Richard Crow (Page 6 of 8)

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Pre-War Rangoon

Rangoon Harbour
Rangoon Harbour [35]
In Pre-WW2 days when Burma was the rice bowl of the Subcontinent, those B.I. Officers based on the Calcutta side during their Indian Coast service were likely to spend more time in Rangoon than any other port.
Karapara [37]
Rangoon - painting by Richard Crow [35]
Rangoon - painting by Richard Crow [35]
There were the "E's" - Ekma, Egra and Ellenga etc. On the Calcutta-Rangoon mail service, the four "K's" - Khandalla, Karoa, Karapara and Karagola on the Calcutta-Singapore weekly Straits Mail service, the Apcar Line ships, including the Santhia and Shirala,on the Calcutta-Far East to Japan run and the old Rajula carrying Indian labour for the paddy fields from Madras. All these ships made regular calls at Rangoon both outward and inward bound but apart from these regular services the cargo ships, the "G's" and "Fields" etc. spent much of their time humping coal from Calcutta to Rangoon, which was a bunkering port for the coal burners of those days, then after discharge and cleaning up, a full cargo of rice to Ceylon and the west coasts, Malabar and Kathiawar, of India before returning to Calcutta to repeat the same humdrum cycle.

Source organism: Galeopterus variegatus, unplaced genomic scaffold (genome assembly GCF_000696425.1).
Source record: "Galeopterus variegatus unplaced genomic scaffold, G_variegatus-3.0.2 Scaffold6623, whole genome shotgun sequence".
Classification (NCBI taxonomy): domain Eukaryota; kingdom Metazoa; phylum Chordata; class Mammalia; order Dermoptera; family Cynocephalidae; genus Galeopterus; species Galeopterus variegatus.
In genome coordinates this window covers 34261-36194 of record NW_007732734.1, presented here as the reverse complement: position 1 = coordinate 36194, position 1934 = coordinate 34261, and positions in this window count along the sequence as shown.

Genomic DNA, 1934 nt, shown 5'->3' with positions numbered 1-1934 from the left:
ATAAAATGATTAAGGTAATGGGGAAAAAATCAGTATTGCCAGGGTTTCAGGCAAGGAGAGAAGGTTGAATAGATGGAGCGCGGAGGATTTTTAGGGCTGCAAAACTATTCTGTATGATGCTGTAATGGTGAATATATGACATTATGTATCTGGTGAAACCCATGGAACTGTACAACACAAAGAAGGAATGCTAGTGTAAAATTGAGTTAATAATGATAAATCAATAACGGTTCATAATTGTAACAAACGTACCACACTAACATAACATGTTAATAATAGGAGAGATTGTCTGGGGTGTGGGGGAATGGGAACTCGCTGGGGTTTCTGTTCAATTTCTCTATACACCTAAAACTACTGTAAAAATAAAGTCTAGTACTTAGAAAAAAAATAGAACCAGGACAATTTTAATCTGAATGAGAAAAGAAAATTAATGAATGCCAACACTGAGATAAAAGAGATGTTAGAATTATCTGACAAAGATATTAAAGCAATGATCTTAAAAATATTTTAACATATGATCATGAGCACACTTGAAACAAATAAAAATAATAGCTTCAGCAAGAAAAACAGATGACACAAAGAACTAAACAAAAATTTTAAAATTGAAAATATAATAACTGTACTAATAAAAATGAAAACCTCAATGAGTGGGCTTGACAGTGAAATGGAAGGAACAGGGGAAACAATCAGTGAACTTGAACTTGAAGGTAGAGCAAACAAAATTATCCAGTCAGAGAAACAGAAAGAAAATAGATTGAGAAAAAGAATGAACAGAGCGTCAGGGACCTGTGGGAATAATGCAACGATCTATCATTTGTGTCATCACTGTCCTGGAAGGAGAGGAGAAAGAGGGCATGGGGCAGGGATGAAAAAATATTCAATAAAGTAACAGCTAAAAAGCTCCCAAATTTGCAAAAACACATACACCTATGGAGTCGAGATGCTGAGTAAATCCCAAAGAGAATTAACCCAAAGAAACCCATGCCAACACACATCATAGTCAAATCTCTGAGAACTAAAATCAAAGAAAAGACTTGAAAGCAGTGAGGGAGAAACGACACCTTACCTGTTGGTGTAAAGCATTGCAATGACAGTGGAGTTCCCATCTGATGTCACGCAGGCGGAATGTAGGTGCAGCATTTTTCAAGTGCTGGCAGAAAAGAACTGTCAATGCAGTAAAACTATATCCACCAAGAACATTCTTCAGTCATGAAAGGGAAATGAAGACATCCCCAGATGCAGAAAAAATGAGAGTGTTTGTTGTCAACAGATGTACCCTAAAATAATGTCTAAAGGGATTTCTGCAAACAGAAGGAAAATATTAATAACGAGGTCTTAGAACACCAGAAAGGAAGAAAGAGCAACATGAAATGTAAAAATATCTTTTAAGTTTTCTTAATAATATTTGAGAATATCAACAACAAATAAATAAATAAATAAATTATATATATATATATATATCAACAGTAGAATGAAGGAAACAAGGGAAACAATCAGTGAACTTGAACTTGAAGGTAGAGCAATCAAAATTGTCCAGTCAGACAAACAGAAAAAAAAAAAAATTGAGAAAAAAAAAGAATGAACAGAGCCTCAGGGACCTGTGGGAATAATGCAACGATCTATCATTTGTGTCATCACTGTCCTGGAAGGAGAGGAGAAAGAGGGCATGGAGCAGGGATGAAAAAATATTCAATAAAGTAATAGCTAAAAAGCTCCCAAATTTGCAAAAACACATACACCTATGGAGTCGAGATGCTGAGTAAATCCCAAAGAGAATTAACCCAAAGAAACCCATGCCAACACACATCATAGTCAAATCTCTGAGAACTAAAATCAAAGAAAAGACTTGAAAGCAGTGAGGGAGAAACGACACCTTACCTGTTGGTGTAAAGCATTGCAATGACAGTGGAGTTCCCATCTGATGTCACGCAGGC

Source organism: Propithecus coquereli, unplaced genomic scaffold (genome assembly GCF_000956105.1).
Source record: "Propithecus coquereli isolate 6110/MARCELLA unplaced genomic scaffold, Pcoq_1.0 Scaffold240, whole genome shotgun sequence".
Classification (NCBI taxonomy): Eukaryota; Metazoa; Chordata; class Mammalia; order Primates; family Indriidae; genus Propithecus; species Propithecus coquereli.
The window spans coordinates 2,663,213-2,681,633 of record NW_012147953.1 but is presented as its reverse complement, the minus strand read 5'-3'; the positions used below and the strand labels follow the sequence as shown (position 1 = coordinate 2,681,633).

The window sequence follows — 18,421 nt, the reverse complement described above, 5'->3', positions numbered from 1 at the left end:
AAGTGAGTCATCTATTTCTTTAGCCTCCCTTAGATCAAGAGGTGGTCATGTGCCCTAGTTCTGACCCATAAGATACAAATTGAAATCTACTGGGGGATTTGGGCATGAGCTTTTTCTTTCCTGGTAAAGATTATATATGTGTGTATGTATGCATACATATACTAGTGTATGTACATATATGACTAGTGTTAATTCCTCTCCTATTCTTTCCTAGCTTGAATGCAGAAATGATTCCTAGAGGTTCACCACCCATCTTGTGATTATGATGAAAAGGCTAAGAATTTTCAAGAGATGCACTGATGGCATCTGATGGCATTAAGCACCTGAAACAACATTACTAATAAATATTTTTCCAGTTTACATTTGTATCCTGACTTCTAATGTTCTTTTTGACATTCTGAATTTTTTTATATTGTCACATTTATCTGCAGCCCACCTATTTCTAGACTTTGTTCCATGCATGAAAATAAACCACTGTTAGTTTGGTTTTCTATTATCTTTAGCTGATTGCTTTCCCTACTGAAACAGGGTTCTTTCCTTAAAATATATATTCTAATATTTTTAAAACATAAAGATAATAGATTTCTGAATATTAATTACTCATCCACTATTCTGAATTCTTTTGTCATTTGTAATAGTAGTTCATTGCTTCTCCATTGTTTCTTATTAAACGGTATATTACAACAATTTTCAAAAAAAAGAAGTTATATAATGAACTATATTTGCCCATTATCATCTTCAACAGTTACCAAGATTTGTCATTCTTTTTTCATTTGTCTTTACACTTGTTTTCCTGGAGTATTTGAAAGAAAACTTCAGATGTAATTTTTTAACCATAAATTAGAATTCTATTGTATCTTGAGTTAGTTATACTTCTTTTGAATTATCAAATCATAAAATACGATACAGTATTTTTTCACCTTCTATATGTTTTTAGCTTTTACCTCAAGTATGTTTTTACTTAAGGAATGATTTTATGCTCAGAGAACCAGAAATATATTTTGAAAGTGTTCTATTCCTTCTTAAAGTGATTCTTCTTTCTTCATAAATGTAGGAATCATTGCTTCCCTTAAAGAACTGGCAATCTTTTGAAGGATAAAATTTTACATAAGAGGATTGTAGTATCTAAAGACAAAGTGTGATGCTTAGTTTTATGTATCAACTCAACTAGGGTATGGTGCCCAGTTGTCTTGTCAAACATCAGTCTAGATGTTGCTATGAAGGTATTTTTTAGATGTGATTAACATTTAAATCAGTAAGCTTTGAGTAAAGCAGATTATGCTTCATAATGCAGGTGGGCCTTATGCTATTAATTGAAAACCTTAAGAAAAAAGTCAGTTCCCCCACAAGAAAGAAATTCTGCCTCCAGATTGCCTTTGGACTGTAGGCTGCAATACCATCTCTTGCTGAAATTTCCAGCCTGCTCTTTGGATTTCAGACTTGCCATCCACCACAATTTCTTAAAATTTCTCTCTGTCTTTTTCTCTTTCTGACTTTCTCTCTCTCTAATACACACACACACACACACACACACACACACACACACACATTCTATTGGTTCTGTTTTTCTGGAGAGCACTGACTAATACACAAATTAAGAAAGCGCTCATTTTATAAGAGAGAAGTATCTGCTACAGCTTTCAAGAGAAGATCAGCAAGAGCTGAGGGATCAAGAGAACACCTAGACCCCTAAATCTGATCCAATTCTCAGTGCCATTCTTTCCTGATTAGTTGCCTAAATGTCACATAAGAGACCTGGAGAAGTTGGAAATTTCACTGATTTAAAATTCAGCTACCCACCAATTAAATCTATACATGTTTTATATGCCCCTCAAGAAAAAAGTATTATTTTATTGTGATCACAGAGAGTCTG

Nirvana [37]
After months of such voyages it is not surprising that an occasional trip to Australia was a little glimpse of Paradise. I remember a long such spell on the old Nirvana, Capt. J. Drummond, C/O Jenvey, 2/0 Duncan, 3/0 Crow, R/O a wild Irish lad from Bantry Bay and a great bunch of E/O's whose names I cannot now remember except that the Third made a very fine Atholl Brose strained through a pair of his wife's silk stockings one Christmas.
Calcutta Harbour
Calcutta Harbour [35]